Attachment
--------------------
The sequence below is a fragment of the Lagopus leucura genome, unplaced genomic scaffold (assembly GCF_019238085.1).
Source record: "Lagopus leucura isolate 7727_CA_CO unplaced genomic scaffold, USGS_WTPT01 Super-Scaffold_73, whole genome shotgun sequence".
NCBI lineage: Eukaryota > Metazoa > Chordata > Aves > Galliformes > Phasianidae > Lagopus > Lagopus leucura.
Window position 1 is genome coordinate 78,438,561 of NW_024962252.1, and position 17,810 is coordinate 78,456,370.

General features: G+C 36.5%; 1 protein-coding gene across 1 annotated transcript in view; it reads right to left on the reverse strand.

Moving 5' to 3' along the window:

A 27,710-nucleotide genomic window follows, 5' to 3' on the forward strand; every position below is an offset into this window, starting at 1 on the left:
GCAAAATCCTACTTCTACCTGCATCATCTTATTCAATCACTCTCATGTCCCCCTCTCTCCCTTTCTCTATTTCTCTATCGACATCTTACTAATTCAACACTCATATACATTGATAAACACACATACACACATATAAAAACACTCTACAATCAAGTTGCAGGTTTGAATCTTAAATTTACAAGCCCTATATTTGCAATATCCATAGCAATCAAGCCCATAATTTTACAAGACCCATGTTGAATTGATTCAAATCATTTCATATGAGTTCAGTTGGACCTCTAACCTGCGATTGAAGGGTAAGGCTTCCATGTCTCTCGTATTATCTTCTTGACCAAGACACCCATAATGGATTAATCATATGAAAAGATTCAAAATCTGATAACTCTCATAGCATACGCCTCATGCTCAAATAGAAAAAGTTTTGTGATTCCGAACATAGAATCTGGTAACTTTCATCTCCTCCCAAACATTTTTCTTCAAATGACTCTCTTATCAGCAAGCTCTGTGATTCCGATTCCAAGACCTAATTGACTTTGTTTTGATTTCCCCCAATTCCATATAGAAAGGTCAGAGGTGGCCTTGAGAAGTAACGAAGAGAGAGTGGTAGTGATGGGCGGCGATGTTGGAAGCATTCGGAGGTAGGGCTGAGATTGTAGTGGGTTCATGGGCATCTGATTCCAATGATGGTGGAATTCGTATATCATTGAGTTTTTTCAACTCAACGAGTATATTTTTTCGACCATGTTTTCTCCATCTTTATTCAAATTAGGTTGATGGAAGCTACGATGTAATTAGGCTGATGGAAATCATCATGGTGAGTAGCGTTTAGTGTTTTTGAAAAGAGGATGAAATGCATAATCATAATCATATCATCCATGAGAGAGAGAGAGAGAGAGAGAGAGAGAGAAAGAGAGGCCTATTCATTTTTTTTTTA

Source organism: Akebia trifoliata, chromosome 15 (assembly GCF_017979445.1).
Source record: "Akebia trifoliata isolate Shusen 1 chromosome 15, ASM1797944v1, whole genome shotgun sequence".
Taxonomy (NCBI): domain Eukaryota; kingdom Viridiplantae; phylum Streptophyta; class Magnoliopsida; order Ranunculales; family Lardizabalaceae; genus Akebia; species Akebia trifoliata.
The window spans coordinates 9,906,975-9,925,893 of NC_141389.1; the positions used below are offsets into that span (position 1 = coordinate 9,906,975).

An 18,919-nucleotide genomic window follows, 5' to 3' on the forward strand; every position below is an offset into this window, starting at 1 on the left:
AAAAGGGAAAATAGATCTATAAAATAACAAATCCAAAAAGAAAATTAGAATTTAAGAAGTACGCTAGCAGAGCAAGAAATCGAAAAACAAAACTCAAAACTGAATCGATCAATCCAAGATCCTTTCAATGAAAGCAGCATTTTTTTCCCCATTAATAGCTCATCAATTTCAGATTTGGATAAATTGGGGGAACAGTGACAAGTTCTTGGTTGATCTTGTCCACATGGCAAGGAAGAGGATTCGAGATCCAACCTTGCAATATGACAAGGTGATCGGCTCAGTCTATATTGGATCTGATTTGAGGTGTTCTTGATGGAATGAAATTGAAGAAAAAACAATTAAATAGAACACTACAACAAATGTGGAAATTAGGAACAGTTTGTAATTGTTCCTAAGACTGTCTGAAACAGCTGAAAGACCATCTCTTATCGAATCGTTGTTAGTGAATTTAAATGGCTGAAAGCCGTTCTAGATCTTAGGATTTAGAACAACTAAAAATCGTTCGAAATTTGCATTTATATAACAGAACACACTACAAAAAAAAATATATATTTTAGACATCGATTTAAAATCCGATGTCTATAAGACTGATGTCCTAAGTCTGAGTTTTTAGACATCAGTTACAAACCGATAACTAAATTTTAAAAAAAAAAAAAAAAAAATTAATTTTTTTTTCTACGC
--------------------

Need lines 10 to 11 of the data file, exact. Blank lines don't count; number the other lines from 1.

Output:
Source record: "Akebia trifoliata isolate Shusen 1 chromosome 15, ASM1797944v1, whole genome shotgun sequence".
Taxonomy (NCBI): domain Eukaryota; kingdom Viridiplantae; phylum Streptophyta; class Magnoliopsida; order Ranunculales; family Lardizabalaceae; genus Akebia; species Akebia trifoliata.